Review: TheatreLab's "The Altruists" 

Humor and energy carries latest play at TheatreLab.

click to enlarge Morgan Meadows (Cybil), Evan Nasteff (Swallow), and McLean Jesse (Sydney) in "The Altruists" at TheatreLab.
  • Morgan Meadows (Cybil), Evan Nasteff (Swallow), and McLean Jesse (Sydney) in "The Altruists" at TheatreLab.

A curious time warp of sorts takes place during TheatreLAB’s “The Altruists.”

Scrawled onto one of the play’s bedroom set pieces is a reference to the Black Lives Matter movement, followed by the names of Trayvon Martin, Sandra Bland and others. Juxtapose this with dated references to the Atkins Diet, Bowery prostitutes, and warnings of how rough the recently gentrified Manhattan neighborhoods of Hell’s Kitchen and Alphabet City are, and you have a possibly confusing situation on your hands.

Specific time period be damned, the un-PC play follows a group of rebels without a clue as they gear up for a political rally and deal with the aftermath of a murder. Jumping from bedroom to bedroom, we’re given a crew of characters each more morally bankrupt than the last.

There’s Sydney (McLean Jesse), an airheaded soap opera star who bankrolls their adventures in activism. Her lover Ethan (Evan Nasteff) is a womanizing liar; her brother Ronald (Chandler Hubbard) is a talky social worker whose savior complex bleeds into his romantic life. Cybil (Morgan Meadows) routinely cheats on her girlfriend with men, even though she claims to still be a lesbian “politically.” The only one with some grasp of morality is Lance (Joshua Gutierrez), a gay prostitute who makes his living on the street.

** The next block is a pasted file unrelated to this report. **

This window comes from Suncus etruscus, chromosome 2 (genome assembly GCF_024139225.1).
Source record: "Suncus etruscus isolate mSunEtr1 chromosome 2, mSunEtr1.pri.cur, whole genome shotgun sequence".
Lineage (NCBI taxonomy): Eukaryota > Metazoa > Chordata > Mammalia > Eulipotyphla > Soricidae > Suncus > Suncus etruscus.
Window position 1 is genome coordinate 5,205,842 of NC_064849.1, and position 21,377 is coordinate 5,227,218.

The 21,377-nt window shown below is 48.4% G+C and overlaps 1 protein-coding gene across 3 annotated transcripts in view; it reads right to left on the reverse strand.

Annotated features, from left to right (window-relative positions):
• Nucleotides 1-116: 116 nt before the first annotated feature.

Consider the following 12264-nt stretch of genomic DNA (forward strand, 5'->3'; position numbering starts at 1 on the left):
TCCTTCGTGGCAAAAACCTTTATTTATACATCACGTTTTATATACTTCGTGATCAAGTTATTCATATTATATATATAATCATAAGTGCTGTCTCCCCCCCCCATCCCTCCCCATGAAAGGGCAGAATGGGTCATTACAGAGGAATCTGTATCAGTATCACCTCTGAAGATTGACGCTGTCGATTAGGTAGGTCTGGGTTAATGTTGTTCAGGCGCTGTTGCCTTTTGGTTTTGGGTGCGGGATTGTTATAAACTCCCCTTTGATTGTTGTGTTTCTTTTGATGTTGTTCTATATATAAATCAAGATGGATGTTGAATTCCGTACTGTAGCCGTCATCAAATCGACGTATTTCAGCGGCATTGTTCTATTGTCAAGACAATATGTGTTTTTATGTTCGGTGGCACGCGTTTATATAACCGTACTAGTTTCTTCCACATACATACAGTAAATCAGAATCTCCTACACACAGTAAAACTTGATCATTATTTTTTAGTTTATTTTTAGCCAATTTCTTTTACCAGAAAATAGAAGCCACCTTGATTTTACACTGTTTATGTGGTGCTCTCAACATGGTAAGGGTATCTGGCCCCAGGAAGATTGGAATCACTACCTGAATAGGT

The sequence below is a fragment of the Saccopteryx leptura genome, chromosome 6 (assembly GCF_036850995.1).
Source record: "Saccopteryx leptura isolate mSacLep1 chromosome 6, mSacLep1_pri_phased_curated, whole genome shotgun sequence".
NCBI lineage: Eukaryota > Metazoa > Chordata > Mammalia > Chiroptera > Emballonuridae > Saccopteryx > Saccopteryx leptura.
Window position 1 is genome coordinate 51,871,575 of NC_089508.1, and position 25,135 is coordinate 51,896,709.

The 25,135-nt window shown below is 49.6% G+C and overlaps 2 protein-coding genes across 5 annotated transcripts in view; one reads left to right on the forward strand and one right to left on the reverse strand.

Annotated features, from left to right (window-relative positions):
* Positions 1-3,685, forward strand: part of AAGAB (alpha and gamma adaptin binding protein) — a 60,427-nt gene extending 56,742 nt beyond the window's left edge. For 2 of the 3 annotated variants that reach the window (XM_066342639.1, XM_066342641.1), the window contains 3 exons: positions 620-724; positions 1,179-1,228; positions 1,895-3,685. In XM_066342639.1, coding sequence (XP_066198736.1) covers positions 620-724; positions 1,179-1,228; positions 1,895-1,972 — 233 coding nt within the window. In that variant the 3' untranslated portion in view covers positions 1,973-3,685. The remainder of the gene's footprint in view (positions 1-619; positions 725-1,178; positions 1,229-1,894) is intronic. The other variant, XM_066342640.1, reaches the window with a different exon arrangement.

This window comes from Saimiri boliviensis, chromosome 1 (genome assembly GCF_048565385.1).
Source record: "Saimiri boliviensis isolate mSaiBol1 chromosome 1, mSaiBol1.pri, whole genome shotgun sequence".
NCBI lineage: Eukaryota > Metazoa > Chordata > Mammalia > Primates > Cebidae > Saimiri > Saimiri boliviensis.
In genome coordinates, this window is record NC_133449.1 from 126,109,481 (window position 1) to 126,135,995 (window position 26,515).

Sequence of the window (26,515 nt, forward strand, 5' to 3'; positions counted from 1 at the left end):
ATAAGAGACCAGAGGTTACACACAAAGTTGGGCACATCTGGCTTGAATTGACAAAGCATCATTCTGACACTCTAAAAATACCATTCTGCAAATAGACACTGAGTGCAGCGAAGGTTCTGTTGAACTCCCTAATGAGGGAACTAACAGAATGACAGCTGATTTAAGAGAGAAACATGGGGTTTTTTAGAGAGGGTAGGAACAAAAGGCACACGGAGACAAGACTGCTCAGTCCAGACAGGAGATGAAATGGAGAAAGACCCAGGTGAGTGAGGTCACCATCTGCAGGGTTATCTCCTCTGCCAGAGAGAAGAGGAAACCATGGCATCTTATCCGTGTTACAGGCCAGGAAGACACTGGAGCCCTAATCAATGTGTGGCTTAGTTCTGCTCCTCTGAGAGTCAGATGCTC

Director K.B. Saine has whipped her cast into fighting form, and the show bounces to each new scene with near manic energy. The actors are all funny, with Jesse standing out in her solo comedic scenes early in the show. Saine works hard against a script that sometimes feels as though its self-involved characters are talking in monologues even while speaking to each other.

Updated since it opened in 2000 (an activist’s cry of “Free Nelson Mandela!” is countered with news of both his freeing and his death), Nicky Silver’s script goes a bit over the top in its effort to drive home the mean-spirited message that self-interest will always win out.

But even with its flaws, “The Altruists” has the humor and energy to overcome its merely competent script.

TheatreLAB’s “The Altruists” plays through Aug. 8 at The Basement, 300 E. Broad St. For more information, visit theatrelabrva.org or call 505-0558.

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